Contact centers typically prioritize costs, highlighting metrics like average handle time, speed to answer, and occupancy rate to gauge success. But such a narrow focus blocks out opportunities to do more in the contact center, like generate additional revenue and connect insight to the rest of the business.
With competition increasing and technology allowing for more robust analysis at scale, firms are realizing how much unique, high-value information is generated and sits in the contact center, just waiting to be acted on.
Unstructured voice-of-the-customer (VOC) data, customer sentiment, product and service insight, and employee knowledge are just some new sources of information to inform both efficiency and business improvements to the employee experience, products and services, and direction for future growth.
What’s keeping contact centers from evolving their use of insight
Most contact center leaders would agree that there’s more that can be done when it comes to leveraging insight, but many are shackled by rising cost pressures just to keep up with current operations. And costs remain high because contact center inefficiency remains a key issue. Legacy infrastructure, tools, and processes get mixed with individual new technologies and channels that are bolted on without a comprehensive, integrated strategy. Or older tools don’t operate at the pace necessary to serve today’s customers, resulting in inefficient operations where money, time, and resources are spent to connect disparate parts of the business or just keep up with the basics.
In addition, the move to work-from-home has led to efficiency and productivity challenges as contact centers still struggle to succeed with a mostly at-home model.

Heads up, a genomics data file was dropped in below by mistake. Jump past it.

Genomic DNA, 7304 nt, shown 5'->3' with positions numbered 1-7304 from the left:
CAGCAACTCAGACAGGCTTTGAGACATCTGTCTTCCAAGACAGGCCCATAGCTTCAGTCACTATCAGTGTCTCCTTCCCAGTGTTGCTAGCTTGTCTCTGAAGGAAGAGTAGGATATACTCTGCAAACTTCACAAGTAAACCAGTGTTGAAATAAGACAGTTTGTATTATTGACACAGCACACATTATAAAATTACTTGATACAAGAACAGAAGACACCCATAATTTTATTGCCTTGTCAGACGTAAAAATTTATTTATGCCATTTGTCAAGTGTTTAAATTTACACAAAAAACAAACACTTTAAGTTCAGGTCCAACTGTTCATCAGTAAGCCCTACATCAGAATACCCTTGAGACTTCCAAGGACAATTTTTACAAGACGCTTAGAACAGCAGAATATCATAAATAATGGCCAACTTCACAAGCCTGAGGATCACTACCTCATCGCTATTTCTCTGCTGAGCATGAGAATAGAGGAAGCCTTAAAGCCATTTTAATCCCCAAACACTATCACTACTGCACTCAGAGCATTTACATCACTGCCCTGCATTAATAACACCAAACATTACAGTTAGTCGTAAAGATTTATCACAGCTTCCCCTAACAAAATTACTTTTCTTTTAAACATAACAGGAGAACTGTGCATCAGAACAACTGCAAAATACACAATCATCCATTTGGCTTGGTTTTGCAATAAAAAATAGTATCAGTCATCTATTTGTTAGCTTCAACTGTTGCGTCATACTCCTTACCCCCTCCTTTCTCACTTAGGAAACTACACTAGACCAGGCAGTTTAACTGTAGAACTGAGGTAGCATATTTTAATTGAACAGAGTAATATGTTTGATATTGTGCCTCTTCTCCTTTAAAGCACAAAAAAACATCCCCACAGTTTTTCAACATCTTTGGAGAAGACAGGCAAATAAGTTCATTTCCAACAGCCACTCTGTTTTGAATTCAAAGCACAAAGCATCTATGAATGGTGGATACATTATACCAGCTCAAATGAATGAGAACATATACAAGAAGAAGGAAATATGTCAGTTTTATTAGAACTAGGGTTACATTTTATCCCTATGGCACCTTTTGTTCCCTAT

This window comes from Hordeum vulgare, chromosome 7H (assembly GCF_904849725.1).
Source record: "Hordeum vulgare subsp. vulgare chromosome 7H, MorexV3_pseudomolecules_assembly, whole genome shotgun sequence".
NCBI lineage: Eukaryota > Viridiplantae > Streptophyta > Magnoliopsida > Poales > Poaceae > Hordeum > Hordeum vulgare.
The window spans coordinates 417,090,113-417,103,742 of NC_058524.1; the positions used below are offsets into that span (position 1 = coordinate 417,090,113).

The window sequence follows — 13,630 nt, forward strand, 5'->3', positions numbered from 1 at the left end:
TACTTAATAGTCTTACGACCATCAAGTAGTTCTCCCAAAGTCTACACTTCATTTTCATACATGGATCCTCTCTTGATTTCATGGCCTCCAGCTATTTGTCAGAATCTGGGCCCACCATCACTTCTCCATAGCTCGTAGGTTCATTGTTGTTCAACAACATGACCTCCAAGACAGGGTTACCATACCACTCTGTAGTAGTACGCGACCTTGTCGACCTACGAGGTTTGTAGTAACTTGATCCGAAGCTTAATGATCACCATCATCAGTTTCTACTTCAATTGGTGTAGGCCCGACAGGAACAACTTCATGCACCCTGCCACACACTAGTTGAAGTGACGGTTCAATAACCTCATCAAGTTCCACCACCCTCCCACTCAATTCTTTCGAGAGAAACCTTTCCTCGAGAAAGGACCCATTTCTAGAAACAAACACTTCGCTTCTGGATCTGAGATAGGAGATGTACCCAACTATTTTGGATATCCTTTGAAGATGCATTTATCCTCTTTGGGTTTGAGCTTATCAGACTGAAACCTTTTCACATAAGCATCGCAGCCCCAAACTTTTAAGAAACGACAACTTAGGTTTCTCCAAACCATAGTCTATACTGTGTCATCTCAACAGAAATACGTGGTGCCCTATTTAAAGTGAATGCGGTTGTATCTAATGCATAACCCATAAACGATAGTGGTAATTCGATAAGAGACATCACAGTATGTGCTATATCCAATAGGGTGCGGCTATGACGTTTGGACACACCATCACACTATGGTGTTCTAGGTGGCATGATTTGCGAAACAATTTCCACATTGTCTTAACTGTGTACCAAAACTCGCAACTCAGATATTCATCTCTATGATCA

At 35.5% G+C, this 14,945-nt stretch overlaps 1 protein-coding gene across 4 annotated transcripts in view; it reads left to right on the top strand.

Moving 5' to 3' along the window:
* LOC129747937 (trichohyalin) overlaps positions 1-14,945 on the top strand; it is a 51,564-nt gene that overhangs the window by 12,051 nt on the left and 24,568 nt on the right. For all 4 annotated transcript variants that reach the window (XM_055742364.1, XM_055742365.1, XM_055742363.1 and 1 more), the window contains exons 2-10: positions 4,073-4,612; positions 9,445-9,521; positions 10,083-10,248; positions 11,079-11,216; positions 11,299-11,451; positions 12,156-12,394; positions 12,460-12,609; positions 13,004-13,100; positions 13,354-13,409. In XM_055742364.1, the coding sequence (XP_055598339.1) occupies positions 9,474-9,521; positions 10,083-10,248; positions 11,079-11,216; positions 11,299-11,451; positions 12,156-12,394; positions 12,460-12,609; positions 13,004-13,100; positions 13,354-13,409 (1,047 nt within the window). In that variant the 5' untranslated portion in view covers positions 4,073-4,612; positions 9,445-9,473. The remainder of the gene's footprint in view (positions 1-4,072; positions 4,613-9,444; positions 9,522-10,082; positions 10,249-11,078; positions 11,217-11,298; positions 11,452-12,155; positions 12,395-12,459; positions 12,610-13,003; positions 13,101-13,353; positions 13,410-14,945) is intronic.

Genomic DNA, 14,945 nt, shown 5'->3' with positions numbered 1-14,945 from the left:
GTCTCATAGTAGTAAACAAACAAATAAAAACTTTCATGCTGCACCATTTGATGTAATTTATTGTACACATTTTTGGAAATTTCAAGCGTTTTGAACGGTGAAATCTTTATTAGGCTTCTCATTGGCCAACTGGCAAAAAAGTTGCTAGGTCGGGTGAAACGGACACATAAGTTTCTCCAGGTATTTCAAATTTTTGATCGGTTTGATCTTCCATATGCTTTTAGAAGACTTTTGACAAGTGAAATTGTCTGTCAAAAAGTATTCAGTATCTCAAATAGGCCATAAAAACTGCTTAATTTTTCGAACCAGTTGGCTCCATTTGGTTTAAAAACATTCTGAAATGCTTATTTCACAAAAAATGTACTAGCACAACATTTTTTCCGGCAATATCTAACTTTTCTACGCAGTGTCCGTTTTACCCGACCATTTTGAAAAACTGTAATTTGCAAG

Much of the technology investment made in the past two years was done to improve work-from-home operations during COVID. Companies invested a lot to replicate brick and mortar operations virtually, without adjusting to the realities of virtual work.
Opportunities to explore new insights from contact center interactions and data are often overlooked.” An expanded look at data-driven decision-making in the contact center can solve costs pressures while also providing opportunities for growth.
Get more from dark customer data
There is so much customer insight living in the contact center that’s not being used, but could be. Called “dark data” by Gartner and others, it’s defined as “information assets organizations collect, process and store during regular business activities, but generally fail to use for other purposes.” The activation of such data for CX and EX improvements is cited by Forrester as one of its 2022 customer service megatrends where organizations will enable cross-departmental collaboration with AI, delve deep into digitized employee data to identify improvement areas, and redesign AI-powered workspaces for associates.